My trip to France this May wasn’t under the best circumstances – I was visiting my Uncle Yves who is in palliative care. Until recently he was running daily, playing golf, and cycling on the new road bike he bought last year, after I wrote off his old one 18 months ago. Given my track record I was delighted when Yves suggested I take his new bike out on some rides whilst I was there. After my cousin Charles lent me his seat-post bag, lights and GPS I was ready for an epic day out for the 12 Hours of May challenge.
Starting just before 7 one morning I cycled the short distance to the local station and boarded a TER (regional train) to Avignon along with an impressive number of commuters and their bikes. I had plans to meet Jean-Francois for lunch in the Luberon, a massif in Provence famous for its lavender fields and picturesque villages. Riding all the way there and back was beyond me so the 50km train journey was a big help.
I had last cycled through the Luberon on my first solo tour back in 2015 and I made sure to retrace parts of that route. One particularly memorable place was the woodland near Opede where I decided to camp 6 years ago. I was just drifting off to sleep when some nosy wild boar came to investigate, the grunts and eyes reflecting back in the torchlight didn’t seem in the slightest bit phased by my shouts or erratic arm waving. I picked up my bike and ran out of the woods. Knocking on the door of the first house I came to, a man leaned out of the window. “T’as peur des sangliers?!” he asked bemused. Nevertheless he said I was welcome to camp in his walled courtyard parce que oui j’avais indeed peur des sangliers. Mustering a bit of courage, I ran back into the forest stones in hand, picked up my pitched tent in one hand and panniers in the other before running away again to my new fortified camp. Fast forward 6 years and the walled courtyard is gone – replaced with a more open garden and parking area, which regrettably has no potential to provide refuge for cycle tourists from sangliers ever again.
The Luberon was even more spectacular than I remembered. The small roads climbed up gradually through idyllic villages nestled amongst vineyards and olive groves, or perched on limestone hills clad in pine and juniper scrub. Maubec, Oppede Le Vieux, Ménerbes, and finally Bonnieux. Passing the basin d’eau where I saw fit to wash last time, I found the artisan boulanger pâtissier and treated myself to a second breakfast of pastries – one of the pure joys of cycling in France. The fougasse aux olives looked irresistible too and that’s why I carry a big seat-post pack. It was hungrily devoured 100km later.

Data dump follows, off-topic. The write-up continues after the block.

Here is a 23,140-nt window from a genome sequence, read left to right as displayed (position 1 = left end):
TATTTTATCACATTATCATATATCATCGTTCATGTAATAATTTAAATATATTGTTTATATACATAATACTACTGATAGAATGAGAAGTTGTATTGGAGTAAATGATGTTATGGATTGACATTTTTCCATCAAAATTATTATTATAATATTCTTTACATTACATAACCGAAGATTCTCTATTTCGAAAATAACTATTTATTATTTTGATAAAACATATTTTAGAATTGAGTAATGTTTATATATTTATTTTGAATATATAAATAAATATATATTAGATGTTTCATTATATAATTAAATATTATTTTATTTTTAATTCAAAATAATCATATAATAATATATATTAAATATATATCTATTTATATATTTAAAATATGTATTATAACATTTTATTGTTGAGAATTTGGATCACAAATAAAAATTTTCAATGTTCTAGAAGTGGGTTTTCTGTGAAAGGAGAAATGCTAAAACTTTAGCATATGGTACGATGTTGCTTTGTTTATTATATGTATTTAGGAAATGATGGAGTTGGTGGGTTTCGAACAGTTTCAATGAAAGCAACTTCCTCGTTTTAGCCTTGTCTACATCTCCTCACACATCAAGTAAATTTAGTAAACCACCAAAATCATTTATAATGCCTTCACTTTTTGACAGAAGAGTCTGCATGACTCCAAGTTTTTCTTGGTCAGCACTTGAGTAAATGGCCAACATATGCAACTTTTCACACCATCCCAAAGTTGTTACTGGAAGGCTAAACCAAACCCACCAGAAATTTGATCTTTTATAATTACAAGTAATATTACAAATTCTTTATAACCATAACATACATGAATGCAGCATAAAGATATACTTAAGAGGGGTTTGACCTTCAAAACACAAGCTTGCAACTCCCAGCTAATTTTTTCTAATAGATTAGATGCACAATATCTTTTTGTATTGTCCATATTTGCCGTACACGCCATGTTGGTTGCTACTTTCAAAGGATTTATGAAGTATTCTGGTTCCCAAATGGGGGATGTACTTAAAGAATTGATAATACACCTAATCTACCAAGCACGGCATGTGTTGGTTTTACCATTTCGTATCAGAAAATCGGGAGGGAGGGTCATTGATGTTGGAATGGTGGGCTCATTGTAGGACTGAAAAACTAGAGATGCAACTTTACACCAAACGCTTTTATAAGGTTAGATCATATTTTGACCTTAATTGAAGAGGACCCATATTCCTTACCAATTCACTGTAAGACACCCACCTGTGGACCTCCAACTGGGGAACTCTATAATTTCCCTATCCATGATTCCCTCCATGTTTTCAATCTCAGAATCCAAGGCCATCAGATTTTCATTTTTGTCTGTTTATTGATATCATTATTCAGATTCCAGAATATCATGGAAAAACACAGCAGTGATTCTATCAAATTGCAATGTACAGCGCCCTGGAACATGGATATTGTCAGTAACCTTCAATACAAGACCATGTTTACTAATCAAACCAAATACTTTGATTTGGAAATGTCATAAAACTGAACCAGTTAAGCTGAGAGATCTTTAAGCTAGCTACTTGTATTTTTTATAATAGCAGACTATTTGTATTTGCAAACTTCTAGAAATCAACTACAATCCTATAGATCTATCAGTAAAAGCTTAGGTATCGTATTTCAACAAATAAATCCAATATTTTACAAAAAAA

From Bonnieux a short ride took me to the Auberge des Seguins in the vallée d’Aiguebrun, a richly vegetated valley with signs of human habitation going back 100,000 years. There I met Jean-François who lives in a house built into a cave higher up the valley. It was the first time seeing JF in almost 3 years, having first met him 5 years previously in New Zealand as a WOOFing host. It was wonderful to spend time catching up over a veritable feast on the terrasse of the Auberge.
Philospher, photographer, classical musician and author, JF is always up to something interesting and right now that’s preparing for ‘Rencontres d’Arles’, the most prestigious photography festival in France. His exhibition ÉVIDENCES is made up of abstract photos of water taken at Pupu Springs in NZ and the Aiguebrun so it was very special to be shown around the valley by him, having already been shown the former in NZ years previously.
After coffee and Brazil nuts in his humble home (a favourite combo from our NZ days), it was time for me to hit the road again as I still had a lot of distance to cover to get home before the curfew. Retracing my tracks back out of the Luberon, I headed south to Les Alpilles. Before starting to climb I chanced across a little café and boutique called ‘Gourmandises de To’, which I highly recommended as a destination in its own right. I had fresh apricot juice, bought a raspberry clafoutis to join the fougasse in the saddle bag, and before leaving the owner gave me some homemade provencale busicuits to power me home!
The Val d’Enfer (valley of Hell) was a very pleasant winding climb in the shade, with gradients never getting beyond 7% or so, flanked by dramatic crags and rock formations. Cresting the col revealed a breathtaking view over the village of Baux des Provences and its castle - an eyrie overlooking the plains below. Unfortunately I was running out of energy, time and camera film by this point so photos were non-existent.
The city of Arles and all its Roman remains were bathed in evening light by the time I arrived. Instead of photographing the amphitheatre like most tourists, I found a nice pastel shutter on which to lean my bike - the perfect provencale colour palette for one of my few remaining photos.
Camargue in the fading light was empty and mysterious. I saw no people and lots of wildlife. Glossy Ibis, black-winged stilts and grey heron were all wading and feeding in the river and inundated rice fields which stretched to the horizon. White Camargue horses kept me company as I celebrated the 100 mile mark by eating the long-anticipated fougasse which didn’t disappoint. By this point, I was acutely aware of why I usually cycle in padded bibs – baggy tennis shorts and an unfamiliar saddle is not a good combination. As curfew approached the sun and temperature dropped and I made good time on empty roads for the last 40k home, where a warm welcome awaited. “Golly, you have ridden my bike all day and not crashed once!”
This was my first ever 200km ride, and hopefully the last time I ride that far in baggy shorts. The full route can be seen on komoot. All photos were taken on my favourite Portra 160 film with my Nikon FE and 50mm 1.8 lens.